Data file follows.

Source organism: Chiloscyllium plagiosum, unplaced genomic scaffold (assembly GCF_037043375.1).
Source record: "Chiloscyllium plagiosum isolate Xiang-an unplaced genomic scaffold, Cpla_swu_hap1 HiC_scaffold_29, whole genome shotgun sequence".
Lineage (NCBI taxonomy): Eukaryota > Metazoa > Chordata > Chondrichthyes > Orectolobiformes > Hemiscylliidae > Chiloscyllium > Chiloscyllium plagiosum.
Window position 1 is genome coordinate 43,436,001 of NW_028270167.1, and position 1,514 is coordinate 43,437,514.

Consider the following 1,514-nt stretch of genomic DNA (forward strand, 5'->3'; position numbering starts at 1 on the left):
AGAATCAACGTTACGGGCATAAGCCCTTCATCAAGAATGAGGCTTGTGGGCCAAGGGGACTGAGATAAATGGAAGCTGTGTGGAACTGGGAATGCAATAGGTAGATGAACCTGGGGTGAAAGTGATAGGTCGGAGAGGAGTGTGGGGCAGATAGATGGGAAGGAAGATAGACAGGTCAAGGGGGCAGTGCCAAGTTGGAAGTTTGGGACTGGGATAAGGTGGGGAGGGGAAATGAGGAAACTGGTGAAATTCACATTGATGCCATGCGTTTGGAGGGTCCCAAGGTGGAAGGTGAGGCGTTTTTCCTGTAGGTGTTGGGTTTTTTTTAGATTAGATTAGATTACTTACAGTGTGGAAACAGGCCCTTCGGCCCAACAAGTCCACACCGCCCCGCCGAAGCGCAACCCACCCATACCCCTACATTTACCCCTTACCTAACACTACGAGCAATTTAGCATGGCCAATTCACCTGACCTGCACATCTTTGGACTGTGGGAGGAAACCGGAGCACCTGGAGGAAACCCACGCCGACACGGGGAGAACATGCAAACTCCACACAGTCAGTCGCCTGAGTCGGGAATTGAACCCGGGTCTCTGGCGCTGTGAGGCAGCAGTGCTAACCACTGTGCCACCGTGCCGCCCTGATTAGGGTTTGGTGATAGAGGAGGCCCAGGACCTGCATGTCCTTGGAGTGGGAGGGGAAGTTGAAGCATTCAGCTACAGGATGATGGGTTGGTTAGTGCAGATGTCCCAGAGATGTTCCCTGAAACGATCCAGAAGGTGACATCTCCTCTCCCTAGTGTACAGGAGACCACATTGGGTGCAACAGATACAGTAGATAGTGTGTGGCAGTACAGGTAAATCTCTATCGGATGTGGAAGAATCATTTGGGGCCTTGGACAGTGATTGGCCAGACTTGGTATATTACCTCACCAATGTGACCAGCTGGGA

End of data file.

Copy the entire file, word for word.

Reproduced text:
Source organism: Chiloscyllium plagiosum, unplaced genomic scaffold (assembly GCF_037043375.1).
Source record: "Chiloscyllium plagiosum isolate Xiang-an unplaced genomic scaffold, Cpla_swu_hap1 HiC_scaffold_29, whole genome shotgun sequence".
Lineage (NCBI taxonomy): Eukaryota > Metazoa > Chordata > Chondrichthyes > Orectolobiformes > Hemiscylliidae > Chiloscyllium > Chiloscyllium plagiosum.
Window position 1 is genome coordinate 43,436,001 of NW_028270167.1, and position 1,514 is coordinate 43,437,514.

Consider the following 1,514-nt stretch of genomic DNA (forward strand, 5'->3'; position numbering starts at 1 on the left):
AGAATCAACGTTACGGGCATAAGCCCTTCATCAAGAATGAGGCTTGTGGGCCAAGGGGACTGAGATAAATGGAAGCTGTGTGGAACTGGGAATGCAATAGGTAGATGAACCTGGGGTGAAAGTGATAGGTCGGAGAGGAGTGTGGGGCAGATAGATGGGAAGGAAGATAGACAGGTCAAGGGGGCAGTGCCAAGTTGGAAGTTTGGGACTGGGATAAGGTGGGGAGGGGAAATGAGGAAACTGGTGAAATTCACATTGATGCCATGCGTTTGGAGGGTCCCAAGGTGGAAGGTGAGGCGTTTTTCCTGTAGGTGTTGGGTTTTTTTTAGATTAGATTAGATTACTTACAGTGTGGAAACAGGCCCTTCGGCCCAACAAGTCCACACCGCCCCGCCGAAGCGCAACCCACCCATACCCCTACATTTACCCCTTACCTAACACTACGAGCAATTTAGCATGGCCAATTCACCTGACCTGCACATCTTTGGACTGTGGGAGGAAACCGGAGCACCTGGAGGAAACCCACGCCGACACGGGGAGAACATGCAAACTCCACACAGTCAGTCGCCTGAGTCGGGAATTGAACCCGGGTCTCTGGCGCTGTGAGGCAGCAGTGCTAACCACTGTGCCACCGTGCCGCCCTGATTAGGGTTTGGTGATAGAGGAGGCCCAGGACCTGCATGTCCTTGGAGTGGGAGGGGAAGTTGAAGCATTCAGCTACAGGATGATGGGTTGGTTAGTGCAGATGTCCCAGAGATGTTCCCTGAAACGATCCAGAAGGTGACATCTCCTCTCCCTAGTGTACAGGAGACCACATTGGGTGCAACAGATACAGTAGATAGTGTGTGGCAGTACAGGTAAATCTCTATCGGATGTGGAAGAATCATTTGGGGCCTTGGACAGTGATTGGCCAGACTTGGTATATTACCTCACCAATGTGACCAGCTGGGA